Publication: Research - peer-review › Journal article – Annual report year: 2003
The aim of this study was to evaluate the Danish surveillance program of Streptococcus agalactiae in dairy herds with respect to 1) fluctuation over time of the presence of S. agalactiae in bulk tank milk, 2) sensitivity and specificity of the bacteriological method used, and 3) contamination of bulk tank milk samples with milk from other herds. From June to September 1996, bulk tank milk was sampled from 100 Danish dairy herds seven times, with intervals of 2 wk. The samples were examined for the presence of S. agalactiae by four different methods: 1) by the method approved for the program, 2) after ultrasonic treatment of the milk before examination, 3) after freezing down the milk before examination, and 4) after selective preparation of the milk. Selected strains of S. agalactiae were examined by restriction fragment length polymorphism of the gene encoding rRNA to discriminate between the isolates. Streptococcus agalactiae was found in eight of 96 herds in which S. agalactiae had never previously been found during the surveillance program. Streptococcus agalactiae was not found in all seven sampling rounds in any of the eight herds. Comparing the approved method with supplemental findings by the other methods, the estimated sensitivity was (95% confidence limits): 0.786 (0.628; 0.892) and the estimated specificity ( 95% confidence limits): 0.995 (0.985; 0.999). Using all four methods on the same sample could increase the sensitivity, but by comparing the methods individually, there was no significant difference between any of them (P > 0.10). In milk samples from three herds, the ribotype of S. agalactiae was the same as in milk from herds sampled just before; therefore, it could not be ruled out that cross-contamination could occur. Taking into account that S. agalactiae in bulk tank milk reflects the presence of S. agalactiae in at least one udder quarter, this investigation gives further reason to assume that S. agalactiae can be seen sporadically in several herds. A surveillance program based on annual bulk tank milk sample examinations will only detect a limited number of S. agalactiae infected herds. If the overall aim is to identify herds where the infection is established, annual bulk tank milk sample examinations combined with the information of number of colonies of S. agalactiae in the sample will be sufficient.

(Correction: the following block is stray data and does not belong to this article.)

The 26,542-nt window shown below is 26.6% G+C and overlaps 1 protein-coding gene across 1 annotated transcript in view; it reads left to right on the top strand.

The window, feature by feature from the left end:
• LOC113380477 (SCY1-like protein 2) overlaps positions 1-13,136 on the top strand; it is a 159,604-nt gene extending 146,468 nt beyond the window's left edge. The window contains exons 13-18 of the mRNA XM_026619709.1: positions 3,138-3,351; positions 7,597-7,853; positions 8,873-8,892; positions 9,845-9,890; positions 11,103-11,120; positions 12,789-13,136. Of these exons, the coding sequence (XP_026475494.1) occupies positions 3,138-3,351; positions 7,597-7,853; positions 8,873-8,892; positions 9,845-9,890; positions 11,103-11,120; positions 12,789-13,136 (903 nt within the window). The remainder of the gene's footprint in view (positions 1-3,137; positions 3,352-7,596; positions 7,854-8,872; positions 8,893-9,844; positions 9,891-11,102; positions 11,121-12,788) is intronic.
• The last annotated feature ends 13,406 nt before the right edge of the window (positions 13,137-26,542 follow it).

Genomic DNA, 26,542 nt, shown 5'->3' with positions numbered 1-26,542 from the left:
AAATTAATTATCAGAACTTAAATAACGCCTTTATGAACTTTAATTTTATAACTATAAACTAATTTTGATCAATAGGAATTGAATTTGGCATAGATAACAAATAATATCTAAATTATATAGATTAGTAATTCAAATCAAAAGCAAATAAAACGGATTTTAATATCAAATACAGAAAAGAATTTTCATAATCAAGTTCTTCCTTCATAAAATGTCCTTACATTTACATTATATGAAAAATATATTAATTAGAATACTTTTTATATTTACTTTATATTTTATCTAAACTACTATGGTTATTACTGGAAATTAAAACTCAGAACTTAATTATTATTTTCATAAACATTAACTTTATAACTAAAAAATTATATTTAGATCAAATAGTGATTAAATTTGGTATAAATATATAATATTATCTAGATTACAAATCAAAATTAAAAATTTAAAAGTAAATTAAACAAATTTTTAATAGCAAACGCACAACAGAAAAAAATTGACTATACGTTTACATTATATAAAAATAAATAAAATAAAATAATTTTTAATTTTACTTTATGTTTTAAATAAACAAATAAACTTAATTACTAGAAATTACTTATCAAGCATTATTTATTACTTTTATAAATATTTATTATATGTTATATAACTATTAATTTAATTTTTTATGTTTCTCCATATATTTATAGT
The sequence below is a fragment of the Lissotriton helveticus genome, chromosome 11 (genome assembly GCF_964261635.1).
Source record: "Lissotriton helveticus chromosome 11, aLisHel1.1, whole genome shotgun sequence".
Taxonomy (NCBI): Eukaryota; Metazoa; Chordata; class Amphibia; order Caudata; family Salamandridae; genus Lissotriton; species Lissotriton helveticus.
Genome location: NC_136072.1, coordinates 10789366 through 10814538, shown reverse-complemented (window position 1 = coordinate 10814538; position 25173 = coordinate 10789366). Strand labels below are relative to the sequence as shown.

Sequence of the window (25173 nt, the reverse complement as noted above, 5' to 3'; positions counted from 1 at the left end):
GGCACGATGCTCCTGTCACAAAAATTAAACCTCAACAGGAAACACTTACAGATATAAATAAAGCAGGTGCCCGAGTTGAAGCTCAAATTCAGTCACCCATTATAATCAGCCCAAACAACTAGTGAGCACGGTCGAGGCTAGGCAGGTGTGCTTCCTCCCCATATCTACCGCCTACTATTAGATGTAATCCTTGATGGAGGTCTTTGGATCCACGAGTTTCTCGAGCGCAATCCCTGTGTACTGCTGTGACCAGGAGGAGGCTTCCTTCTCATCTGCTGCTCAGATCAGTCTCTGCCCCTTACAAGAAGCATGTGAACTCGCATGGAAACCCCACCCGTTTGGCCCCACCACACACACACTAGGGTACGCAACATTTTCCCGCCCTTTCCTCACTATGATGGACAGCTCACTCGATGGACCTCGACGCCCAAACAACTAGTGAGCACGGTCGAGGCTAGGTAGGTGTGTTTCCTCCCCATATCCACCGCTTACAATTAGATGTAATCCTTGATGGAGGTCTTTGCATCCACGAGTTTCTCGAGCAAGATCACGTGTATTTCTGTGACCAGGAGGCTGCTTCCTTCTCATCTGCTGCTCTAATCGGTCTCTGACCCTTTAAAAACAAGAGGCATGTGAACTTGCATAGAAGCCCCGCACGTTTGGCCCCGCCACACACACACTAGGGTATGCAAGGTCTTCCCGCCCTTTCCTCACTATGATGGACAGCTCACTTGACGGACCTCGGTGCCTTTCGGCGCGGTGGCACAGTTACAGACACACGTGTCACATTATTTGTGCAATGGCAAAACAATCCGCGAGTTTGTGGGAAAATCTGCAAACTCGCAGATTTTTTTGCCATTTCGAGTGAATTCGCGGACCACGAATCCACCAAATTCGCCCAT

|Journal||JOURNAL OF DAIRY SCIENCE|